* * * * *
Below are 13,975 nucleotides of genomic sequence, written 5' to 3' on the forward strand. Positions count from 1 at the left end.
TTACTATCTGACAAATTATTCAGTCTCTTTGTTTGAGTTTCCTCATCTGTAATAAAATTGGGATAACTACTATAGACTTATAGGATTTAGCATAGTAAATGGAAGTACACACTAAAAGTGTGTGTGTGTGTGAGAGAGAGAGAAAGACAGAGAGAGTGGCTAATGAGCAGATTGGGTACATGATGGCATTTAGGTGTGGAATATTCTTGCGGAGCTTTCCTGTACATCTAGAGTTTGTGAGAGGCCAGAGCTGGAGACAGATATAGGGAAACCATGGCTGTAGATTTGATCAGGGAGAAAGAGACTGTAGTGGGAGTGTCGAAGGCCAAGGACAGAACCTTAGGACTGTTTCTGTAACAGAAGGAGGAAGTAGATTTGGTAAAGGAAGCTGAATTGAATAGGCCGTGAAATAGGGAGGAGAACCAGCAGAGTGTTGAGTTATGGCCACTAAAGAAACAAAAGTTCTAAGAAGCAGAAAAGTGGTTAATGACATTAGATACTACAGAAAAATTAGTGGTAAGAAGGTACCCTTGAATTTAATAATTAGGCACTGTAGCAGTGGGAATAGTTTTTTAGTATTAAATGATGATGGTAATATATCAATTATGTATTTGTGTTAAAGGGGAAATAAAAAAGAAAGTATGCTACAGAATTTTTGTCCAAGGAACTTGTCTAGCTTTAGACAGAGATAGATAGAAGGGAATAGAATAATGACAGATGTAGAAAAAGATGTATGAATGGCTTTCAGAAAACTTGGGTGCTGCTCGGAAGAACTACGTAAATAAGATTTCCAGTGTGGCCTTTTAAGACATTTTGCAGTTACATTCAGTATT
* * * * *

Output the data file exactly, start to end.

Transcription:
Below are 13,975 nucleotides of genomic sequence, written 5' to 3' on the forward strand. Positions count from 1 at the left end.
TTACTATCTGACAAATTATTCAGTCTCTTTGTTTGAGTTTCCTCATCTGTAATAAAATTGGGATAACTACTATAGACTTATAGGATTTAGCATAGTAAATGGAAGTACACACTAAAAGTGTGTGTGTGTGTGAGAGAGAGAGAAAGACAGAGAGAGTGGCTAATGAGCAGATTGGGTACATGATGGCATTTAGGTGTGGAATATTCTTGCGGAGCTTTCCTGTACATCTAGAGTTTGTGAGAGGCCAGAGCTGGAGACAGATATAGGGAAACCATGGCTGTAGATTTGATCAGGGAGAAAGAGACTGTAGTGGGAGTGTCGAAGGCCAAGGACAGAACCTTAGGACTGTTTCTGTAACAGAAGGAGGAAGTAGATTTGGTAAAGGAAGCTGAATTGAATAGGCCGTGAAATAGGGAGGAGAACCAGCAGAGTGTTGAGTTATGGCCACTAAAGAAACAAAAGTTCTAAGAAGCAGAAAAGTGGTTAATGACATTAGATACTACAGAAAAATTAGTGGTAAGAAGGTACCCTTGAATTTAATAATTAGGCACTGTAGCAGTGGGAATAGTTTTTTAGTATTAAATGATGATGGTAATATATCAATTATGTATTTGTGTTAAAGGGGAAATAAAAAAGAAAGTATGCTACAGAATTTTTGTCCAAGGAACTTGTCTAGCTTTAGACAGAGATAGATAGAAGGGAATAGAATAATGACAGATGTAGAAAAAGATGTATGAATGGCTTTCAGAAAACTTGGGTGCTGCTCGGAAGAACTACGTAAATAAGATTTCCAGTGTGGCCTTTTAAGACATTTTGCAGTTACATTCAGTATT